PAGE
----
It’s all perspective, and I know in my head these things take time. Monday evening we’re at Caribou Coffee with FANA families. Colombian teens and adoptive parents, and my own boys steal the show with their polished English and happy spirits. I can see on the faces of the first-year families, grueling days of sheer survival, and they’d take what we’ve got as a gift from Heaven. Of course, I’ll admit it. It’s worth the waiting.

I remind myself, and Kyle, too, as we lay weary in bed just last night. A whole evening spent with a surly teen – the same kid who stole the show on Monday, and stole it again with his prom ask on Thursday, and all seemed peachy until it wasn’t. Sometimes teens are like Minnesota weather, and all you can do is wait it out.

Today is Good Friday, and I think about how those days of grieving felt like forever to the friends of Jesus. No way of knowing, even though He’d told them and they should have believed Him. Only three days. Three short days to change forever.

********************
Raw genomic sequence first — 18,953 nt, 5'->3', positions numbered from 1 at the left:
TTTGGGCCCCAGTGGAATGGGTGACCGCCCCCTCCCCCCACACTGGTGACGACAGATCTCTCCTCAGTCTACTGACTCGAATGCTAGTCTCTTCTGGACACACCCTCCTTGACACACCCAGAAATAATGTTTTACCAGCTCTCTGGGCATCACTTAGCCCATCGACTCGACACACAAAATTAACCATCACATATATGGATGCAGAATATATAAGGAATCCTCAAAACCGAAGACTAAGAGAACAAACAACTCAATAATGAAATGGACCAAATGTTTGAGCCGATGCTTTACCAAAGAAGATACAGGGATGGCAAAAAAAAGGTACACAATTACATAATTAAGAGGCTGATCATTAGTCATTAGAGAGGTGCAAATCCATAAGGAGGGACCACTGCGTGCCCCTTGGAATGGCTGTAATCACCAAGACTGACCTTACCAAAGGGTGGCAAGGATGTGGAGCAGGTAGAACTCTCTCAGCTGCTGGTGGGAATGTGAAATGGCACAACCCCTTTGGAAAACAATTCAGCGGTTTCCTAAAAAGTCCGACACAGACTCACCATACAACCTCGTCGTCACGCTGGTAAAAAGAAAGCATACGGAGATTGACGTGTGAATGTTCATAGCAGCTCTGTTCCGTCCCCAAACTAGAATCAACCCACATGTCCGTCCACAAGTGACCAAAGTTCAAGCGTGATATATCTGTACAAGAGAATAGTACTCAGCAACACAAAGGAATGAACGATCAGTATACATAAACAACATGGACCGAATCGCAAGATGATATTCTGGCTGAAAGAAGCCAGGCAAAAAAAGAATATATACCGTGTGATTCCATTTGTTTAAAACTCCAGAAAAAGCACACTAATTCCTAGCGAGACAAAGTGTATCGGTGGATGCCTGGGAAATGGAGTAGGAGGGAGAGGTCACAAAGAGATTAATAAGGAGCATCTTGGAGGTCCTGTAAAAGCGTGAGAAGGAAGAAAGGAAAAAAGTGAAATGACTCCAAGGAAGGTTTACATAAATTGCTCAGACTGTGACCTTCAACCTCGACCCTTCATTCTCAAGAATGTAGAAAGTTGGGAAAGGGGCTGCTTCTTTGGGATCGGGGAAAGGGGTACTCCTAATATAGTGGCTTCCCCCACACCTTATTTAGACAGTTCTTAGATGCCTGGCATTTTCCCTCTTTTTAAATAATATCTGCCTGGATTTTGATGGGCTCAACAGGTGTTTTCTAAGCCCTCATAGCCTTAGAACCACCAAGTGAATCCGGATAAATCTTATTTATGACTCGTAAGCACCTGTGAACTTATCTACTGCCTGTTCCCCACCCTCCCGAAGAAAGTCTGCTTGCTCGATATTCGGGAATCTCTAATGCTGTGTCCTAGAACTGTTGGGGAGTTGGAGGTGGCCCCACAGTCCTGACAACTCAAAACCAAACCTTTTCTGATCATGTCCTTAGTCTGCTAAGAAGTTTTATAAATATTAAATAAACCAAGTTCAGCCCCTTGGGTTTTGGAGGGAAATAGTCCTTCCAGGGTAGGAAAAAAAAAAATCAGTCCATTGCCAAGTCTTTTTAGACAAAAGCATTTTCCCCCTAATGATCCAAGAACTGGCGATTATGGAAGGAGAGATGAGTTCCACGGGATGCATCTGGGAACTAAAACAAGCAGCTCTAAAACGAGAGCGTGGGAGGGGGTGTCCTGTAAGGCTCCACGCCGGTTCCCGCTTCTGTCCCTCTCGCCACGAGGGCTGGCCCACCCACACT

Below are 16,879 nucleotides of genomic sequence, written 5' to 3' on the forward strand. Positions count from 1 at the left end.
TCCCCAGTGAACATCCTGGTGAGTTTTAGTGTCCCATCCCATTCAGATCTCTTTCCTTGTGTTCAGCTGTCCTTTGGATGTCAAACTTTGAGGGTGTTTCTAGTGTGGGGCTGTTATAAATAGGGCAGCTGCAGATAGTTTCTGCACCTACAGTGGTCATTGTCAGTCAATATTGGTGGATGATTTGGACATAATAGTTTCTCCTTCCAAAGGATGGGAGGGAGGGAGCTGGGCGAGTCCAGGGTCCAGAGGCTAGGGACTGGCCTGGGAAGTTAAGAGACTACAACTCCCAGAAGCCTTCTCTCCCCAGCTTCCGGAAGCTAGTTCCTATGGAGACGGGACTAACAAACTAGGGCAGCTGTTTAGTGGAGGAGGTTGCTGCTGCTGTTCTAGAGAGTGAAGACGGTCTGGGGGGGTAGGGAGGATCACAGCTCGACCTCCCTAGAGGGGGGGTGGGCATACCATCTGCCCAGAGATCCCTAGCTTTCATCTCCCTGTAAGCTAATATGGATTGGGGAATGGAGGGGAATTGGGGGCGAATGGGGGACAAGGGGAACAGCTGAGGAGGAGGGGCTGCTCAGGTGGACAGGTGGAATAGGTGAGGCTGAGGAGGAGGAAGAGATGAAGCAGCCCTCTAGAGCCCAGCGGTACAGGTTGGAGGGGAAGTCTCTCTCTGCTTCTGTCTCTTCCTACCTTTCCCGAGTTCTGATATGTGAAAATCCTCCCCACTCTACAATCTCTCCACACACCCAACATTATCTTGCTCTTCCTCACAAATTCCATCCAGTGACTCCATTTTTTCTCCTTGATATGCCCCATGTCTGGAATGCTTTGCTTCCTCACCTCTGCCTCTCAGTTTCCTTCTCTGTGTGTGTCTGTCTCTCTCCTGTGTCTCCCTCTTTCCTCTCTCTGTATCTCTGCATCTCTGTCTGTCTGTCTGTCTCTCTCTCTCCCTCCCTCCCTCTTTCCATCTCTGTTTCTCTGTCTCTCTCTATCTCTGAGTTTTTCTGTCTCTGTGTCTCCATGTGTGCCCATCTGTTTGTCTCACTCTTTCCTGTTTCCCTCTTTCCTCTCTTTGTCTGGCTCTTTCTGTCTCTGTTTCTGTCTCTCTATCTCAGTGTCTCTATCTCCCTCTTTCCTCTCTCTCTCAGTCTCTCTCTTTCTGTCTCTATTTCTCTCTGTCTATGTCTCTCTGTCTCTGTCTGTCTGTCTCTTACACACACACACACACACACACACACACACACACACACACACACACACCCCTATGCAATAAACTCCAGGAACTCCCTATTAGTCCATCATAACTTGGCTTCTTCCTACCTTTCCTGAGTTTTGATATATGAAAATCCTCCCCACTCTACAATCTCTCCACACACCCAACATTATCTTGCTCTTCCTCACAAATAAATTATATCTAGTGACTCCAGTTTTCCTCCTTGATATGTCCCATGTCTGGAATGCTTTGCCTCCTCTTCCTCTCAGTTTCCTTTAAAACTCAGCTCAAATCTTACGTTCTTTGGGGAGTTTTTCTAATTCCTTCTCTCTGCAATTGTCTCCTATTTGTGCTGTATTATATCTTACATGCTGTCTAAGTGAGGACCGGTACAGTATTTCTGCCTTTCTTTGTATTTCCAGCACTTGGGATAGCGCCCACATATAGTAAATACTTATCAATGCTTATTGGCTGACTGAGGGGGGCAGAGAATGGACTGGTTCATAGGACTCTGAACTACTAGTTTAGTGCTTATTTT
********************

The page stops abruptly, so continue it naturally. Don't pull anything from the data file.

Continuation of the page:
Three days or three years and you look back with perspective seeing ALL He’s been doing. Life resurrecting and spring returning and it’s just like He told us. Worth the wait.

For the creation waits in eager expectation for the children of God to be revealed. For the creation was subjected to frustration, not by its own choice, but by the will of the one who subjected it, in hope that the creation itself will be liberated from its bondage to decay and brought into the freedom and glory of the children of God.
Romans 8:19-21



Hilton Head Father & Son

When we enjoy our lives – is it the same as real Joy? We sat at a table for two, overlooking the Harbor. My husband and I, truly enjoying this vacation, this location. Sunshine and flowers, birdsong and water, every day soaking it in.